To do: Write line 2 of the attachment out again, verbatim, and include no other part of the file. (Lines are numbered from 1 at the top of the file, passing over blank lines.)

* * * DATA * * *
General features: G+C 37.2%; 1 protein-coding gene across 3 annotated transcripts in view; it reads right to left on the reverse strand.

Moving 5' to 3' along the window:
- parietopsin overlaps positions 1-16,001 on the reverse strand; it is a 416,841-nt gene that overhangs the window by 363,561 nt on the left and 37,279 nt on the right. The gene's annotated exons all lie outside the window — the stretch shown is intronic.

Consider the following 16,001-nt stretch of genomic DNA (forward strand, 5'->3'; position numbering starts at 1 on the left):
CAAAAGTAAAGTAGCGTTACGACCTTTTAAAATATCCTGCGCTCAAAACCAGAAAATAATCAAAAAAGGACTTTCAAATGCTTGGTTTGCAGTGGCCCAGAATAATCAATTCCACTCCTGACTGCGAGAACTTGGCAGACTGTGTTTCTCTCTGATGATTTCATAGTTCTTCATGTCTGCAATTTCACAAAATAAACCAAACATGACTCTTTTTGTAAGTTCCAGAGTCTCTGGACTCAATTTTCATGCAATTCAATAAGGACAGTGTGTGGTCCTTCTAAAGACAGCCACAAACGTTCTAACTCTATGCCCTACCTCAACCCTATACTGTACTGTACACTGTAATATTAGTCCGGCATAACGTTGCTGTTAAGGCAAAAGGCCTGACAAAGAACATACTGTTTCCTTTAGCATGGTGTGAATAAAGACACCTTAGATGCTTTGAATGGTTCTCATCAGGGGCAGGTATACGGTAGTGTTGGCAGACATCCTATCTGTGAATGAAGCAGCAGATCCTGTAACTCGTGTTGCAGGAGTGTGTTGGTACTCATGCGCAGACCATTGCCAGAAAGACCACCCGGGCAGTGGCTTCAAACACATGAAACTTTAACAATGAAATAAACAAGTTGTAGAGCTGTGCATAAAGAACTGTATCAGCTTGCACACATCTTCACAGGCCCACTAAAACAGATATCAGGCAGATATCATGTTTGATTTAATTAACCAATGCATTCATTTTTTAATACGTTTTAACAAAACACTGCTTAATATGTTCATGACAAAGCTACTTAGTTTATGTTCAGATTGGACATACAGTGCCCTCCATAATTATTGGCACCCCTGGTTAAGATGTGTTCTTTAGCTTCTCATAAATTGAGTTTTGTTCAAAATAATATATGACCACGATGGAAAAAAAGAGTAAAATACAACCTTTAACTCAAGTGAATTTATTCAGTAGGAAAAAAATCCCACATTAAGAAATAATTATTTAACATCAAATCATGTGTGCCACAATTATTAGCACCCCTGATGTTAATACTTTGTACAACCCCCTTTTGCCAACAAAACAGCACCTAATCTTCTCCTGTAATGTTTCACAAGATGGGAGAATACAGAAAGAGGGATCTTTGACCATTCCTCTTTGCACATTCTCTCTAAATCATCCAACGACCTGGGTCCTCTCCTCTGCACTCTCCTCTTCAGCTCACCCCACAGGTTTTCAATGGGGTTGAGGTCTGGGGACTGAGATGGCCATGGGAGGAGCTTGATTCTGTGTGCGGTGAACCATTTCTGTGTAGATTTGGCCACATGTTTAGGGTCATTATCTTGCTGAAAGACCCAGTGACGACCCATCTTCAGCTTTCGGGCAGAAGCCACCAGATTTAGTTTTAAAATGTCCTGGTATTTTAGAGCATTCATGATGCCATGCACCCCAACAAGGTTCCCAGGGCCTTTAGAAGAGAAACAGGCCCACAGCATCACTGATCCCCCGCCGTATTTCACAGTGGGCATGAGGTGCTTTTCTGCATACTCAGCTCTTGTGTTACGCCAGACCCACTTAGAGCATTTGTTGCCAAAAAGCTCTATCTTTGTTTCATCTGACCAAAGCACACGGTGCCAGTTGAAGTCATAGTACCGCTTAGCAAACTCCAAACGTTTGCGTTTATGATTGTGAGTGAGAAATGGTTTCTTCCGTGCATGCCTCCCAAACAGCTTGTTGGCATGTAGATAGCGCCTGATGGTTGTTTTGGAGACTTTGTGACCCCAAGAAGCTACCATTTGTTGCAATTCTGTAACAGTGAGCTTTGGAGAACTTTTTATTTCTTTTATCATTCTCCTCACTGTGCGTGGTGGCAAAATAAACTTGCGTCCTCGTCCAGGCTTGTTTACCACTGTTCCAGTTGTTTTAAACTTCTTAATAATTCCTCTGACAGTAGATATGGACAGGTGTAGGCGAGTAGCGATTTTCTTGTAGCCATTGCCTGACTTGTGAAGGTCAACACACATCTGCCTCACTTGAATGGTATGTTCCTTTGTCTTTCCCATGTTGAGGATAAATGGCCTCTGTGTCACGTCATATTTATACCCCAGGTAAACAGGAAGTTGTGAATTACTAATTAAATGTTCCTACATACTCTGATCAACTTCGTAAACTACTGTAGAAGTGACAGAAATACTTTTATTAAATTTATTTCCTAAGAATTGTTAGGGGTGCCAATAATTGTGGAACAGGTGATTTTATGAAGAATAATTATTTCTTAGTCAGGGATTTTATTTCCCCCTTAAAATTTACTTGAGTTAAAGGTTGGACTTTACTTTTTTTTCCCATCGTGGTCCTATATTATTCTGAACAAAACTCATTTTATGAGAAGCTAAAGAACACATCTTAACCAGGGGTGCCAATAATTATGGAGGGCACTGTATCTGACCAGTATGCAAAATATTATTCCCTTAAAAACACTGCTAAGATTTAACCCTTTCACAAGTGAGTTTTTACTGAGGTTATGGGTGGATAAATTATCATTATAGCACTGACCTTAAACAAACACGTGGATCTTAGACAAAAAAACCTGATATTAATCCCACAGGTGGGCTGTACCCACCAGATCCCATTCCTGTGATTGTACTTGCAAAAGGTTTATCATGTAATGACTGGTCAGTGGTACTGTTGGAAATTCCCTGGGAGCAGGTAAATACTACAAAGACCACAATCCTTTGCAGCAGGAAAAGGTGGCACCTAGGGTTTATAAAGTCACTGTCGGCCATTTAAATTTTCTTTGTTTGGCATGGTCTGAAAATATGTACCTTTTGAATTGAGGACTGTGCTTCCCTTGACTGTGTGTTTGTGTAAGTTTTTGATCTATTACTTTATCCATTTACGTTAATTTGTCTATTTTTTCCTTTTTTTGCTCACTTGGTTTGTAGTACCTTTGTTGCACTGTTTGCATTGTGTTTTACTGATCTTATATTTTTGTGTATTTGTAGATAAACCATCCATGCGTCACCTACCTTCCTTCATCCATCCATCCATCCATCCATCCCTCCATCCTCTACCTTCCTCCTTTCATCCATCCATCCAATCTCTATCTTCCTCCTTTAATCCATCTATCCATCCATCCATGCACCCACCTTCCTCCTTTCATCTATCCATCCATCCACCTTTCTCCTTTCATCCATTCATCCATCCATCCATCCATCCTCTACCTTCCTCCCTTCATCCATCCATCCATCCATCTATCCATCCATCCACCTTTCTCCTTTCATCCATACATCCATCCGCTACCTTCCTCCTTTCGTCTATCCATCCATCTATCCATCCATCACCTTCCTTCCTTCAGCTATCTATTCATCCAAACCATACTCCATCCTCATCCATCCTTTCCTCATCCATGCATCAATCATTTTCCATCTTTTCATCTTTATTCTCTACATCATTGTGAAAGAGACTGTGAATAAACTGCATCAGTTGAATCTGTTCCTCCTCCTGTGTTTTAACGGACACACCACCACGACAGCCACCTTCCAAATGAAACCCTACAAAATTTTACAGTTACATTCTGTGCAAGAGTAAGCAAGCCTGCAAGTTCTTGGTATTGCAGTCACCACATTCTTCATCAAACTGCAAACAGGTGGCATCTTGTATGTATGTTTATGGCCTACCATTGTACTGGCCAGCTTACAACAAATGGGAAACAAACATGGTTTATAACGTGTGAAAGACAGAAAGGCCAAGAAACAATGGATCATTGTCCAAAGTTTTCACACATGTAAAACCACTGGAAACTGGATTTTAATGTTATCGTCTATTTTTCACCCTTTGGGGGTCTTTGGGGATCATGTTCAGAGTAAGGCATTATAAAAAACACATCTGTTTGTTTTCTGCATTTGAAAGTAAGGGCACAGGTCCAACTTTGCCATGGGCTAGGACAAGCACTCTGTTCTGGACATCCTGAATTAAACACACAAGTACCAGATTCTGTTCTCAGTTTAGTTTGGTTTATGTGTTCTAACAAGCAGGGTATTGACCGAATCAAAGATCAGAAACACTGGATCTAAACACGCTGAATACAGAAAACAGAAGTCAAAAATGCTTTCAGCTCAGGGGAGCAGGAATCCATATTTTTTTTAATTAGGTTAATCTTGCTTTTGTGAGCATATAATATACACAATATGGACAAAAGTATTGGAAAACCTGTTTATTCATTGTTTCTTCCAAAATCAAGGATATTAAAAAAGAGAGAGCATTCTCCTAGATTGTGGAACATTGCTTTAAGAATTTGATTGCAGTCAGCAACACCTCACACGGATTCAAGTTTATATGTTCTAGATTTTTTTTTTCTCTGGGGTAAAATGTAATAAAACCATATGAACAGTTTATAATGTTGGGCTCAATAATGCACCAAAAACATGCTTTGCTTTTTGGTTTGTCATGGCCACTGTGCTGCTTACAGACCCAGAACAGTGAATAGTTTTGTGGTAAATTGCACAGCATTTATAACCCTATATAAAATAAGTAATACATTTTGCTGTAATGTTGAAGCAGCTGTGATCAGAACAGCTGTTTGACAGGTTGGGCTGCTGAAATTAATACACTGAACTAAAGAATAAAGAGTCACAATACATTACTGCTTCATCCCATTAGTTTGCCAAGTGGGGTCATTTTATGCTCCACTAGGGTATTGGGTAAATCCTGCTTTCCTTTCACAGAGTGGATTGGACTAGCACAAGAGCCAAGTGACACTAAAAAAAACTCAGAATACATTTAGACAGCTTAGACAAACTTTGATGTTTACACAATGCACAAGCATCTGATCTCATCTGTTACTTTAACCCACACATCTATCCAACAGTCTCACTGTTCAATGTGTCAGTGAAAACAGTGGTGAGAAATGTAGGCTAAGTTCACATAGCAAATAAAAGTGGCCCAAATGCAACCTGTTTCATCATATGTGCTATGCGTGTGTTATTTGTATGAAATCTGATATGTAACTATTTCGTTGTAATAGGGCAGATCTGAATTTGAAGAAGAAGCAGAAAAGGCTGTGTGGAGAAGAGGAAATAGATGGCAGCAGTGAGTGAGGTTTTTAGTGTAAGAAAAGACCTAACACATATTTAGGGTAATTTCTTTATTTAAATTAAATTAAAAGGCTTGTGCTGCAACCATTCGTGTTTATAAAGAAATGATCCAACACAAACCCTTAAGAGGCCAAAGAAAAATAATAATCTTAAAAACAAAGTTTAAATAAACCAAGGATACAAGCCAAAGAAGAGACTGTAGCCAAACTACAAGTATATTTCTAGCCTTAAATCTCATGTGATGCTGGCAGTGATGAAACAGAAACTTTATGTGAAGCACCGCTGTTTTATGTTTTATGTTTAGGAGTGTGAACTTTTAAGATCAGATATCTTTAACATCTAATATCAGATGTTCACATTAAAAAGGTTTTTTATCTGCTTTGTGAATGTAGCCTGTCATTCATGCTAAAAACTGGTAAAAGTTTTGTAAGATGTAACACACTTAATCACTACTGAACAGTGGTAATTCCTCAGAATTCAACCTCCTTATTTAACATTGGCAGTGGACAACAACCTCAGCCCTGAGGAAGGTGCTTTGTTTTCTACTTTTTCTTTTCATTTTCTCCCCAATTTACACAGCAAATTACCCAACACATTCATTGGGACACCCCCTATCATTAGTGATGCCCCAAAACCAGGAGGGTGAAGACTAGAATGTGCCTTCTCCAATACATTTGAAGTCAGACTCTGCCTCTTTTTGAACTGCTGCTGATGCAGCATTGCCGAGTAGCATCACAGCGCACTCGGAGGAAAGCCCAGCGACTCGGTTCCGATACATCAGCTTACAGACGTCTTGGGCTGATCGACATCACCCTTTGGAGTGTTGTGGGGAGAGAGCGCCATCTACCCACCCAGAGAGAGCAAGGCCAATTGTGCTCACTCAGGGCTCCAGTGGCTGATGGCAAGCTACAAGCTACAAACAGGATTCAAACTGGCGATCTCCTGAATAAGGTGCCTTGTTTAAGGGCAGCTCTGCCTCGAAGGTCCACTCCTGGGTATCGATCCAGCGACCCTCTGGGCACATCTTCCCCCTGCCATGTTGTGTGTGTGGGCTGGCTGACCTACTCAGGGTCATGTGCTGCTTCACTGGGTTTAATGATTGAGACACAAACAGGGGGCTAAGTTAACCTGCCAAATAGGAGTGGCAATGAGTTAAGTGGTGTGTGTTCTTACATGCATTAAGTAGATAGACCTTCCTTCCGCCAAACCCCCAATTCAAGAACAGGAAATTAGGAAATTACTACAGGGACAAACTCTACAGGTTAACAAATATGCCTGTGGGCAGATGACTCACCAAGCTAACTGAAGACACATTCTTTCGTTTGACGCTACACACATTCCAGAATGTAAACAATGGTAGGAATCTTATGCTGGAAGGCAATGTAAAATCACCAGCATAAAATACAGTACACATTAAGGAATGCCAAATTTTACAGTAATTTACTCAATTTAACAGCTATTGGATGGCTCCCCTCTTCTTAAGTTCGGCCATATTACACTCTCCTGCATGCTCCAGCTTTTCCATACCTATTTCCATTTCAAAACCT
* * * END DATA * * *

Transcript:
Moving 5' to 3' along the window: